Bottom Line: Finding the most healthy breads
MEMPHIS, Tenn. (WMC/CONSUMER REPORTS) - The wall of bread in your grocery store can be daunting. There seem to be more and more healthy ones to choose from - you’ll see labels like “multigrain,” “made with whole wheat,” “grains and seeds” and more.
To help decipher the labels to make a healthy choice, look for whole grains listed first on the ingredient list. A whole grain has all three parts it was grown with - the bran, the germ and the endosperm- and is more nutritious than a refined grain which doesn’t include the two outer layers. Whole grains are high in fiber, which generally makes you feel fuller.
More good news - whole grains are linked to a lower risk of heart disease, diabetes, certain cancers and other health problems
But labels can be confusing. For instance, breads labeled “multigrain” or “12 grain” can contain a mix of grains and even white flour. Breads labeled “100-percent Whole Grain” or “100-percent Whole Wheat” won’t have other flours, like white, mixed in.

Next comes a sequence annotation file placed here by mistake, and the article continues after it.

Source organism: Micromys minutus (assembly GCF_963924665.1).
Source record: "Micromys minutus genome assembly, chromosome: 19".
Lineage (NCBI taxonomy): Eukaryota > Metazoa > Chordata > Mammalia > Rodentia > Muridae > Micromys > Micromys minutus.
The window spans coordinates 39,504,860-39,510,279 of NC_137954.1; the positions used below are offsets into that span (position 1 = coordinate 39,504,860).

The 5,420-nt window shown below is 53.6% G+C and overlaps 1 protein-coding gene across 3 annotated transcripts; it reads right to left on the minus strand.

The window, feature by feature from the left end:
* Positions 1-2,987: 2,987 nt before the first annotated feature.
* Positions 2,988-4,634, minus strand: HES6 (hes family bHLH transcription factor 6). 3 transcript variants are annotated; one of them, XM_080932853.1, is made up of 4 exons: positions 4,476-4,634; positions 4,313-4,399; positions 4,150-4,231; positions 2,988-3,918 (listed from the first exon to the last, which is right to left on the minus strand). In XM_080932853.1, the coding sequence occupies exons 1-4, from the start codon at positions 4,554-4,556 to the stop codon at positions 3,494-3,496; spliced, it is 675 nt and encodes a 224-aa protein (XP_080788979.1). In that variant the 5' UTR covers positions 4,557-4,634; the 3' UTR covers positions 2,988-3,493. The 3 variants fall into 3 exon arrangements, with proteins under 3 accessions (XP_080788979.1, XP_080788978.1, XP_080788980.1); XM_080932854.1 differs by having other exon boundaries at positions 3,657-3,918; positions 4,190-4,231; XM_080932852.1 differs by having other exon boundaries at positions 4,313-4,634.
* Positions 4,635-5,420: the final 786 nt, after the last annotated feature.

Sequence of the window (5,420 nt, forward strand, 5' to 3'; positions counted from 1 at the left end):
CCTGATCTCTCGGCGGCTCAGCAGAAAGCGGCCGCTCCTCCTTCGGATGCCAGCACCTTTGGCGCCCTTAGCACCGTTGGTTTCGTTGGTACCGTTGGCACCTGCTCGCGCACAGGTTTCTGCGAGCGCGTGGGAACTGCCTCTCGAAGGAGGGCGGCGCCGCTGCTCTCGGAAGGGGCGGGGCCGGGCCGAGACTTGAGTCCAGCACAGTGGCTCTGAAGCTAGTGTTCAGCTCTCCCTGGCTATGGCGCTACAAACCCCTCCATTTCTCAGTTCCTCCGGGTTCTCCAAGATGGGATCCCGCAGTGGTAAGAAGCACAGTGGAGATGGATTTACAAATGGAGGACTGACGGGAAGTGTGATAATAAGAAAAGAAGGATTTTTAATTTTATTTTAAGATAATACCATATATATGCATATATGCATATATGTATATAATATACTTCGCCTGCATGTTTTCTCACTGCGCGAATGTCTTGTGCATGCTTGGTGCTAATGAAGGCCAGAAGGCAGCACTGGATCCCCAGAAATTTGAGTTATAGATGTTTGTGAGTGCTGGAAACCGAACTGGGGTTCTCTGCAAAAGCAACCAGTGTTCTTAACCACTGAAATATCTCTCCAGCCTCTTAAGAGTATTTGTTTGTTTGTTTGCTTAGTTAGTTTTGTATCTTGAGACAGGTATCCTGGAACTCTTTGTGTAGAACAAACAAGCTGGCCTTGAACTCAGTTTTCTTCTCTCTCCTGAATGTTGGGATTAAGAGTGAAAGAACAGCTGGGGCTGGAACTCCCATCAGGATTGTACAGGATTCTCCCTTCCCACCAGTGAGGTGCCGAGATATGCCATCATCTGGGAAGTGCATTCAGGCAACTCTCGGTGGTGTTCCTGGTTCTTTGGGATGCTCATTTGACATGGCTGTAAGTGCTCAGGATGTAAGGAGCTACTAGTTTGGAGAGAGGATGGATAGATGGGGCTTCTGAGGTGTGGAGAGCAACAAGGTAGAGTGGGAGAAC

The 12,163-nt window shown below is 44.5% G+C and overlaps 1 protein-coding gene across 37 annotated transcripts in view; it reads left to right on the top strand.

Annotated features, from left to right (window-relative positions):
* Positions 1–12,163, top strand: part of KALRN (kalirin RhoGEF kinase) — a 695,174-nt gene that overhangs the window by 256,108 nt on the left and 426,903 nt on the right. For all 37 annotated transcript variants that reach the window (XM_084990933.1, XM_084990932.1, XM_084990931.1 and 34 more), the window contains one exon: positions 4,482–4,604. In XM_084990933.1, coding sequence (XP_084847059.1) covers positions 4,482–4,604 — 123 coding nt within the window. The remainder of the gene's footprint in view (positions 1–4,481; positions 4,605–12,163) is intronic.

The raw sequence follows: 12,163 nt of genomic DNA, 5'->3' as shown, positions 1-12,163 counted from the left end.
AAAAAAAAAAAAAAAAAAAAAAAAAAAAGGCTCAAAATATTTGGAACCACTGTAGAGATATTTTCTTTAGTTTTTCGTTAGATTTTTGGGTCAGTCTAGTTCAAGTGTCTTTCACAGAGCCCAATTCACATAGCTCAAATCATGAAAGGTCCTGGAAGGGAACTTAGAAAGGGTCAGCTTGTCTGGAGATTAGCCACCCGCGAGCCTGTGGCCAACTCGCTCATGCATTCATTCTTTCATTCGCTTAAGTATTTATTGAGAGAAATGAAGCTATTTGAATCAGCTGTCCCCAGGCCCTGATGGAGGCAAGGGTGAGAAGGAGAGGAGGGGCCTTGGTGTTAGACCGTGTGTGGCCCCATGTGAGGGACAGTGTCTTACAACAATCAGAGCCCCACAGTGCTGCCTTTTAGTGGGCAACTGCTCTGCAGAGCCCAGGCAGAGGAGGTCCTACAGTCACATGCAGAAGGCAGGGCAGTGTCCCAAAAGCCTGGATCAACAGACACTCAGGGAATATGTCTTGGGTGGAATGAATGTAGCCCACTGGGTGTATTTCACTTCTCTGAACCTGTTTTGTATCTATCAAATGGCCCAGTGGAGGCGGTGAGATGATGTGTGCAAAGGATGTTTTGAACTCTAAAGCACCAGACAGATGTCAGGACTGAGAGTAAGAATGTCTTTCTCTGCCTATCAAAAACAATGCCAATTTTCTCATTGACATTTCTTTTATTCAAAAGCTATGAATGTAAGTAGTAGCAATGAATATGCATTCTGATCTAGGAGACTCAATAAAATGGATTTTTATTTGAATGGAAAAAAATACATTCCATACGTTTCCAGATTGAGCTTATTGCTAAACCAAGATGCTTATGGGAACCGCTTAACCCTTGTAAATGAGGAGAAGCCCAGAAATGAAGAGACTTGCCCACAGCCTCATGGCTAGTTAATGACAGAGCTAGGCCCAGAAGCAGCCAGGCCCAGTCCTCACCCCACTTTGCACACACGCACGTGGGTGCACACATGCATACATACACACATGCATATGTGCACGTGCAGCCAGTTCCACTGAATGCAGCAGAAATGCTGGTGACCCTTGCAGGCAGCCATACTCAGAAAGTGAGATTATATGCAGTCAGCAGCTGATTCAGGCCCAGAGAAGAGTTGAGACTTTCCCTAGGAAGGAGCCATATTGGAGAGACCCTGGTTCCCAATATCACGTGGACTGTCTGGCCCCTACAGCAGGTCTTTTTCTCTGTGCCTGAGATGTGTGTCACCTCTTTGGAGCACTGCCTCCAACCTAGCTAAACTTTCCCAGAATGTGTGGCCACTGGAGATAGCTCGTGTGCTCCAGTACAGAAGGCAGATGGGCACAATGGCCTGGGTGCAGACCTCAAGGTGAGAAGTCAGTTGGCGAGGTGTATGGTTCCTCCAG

Less than half of the breads that Consumer Reports looked at that were labeled multigrain, oat, made with whole-grain actually contained just whole-grains
In addition to a high proportion of whole grains, Consumer Reports experts say the best healthy breads have -- minimal additives -- two or three grams of fiber per slice -- less than 150 milligrams of sodium -- and 2 or fewer grams of added sugars.
Nuts and seeds are an added bonus in bread - they add flavor, crunch, healthy fats, and fiber.
Here are some breads that CR raised a toast to: 365 Whole Foods Market OrganicAncient Grains will upgrade your sandwich - it has 16 grams of whole grains in a slice, and is low in added sugars and sodium.
Your morning toast will be better with Nature’s Own 100% Whole Wheat. It has less than a gram of added sugar per slice.
A slice of Dave’s Killer Bread Organic Powerseed has more than a serving of whole grains, with 19 grams. Spread with peanut butter for a protein-packed snack!
For anyone wondering whether homemade bread is healthier - the answer is that it certainly can be. CR points out that with homemade you can avoid extra sugars, and additives - and look for a recipe created specifically for whole grain flour.
“Consumer Reports TV News” is published by Consumer Reports. Consumer Reports is a not-for-profit organization that does not accept advertising and does not have any commercial relationship with any advertiser or sponsor on this site
Copyright 2021 WMC. All rights reserved.
Click here to sign up for our newsletter!
Click here to report a spelling or grammar error. Please include the headline.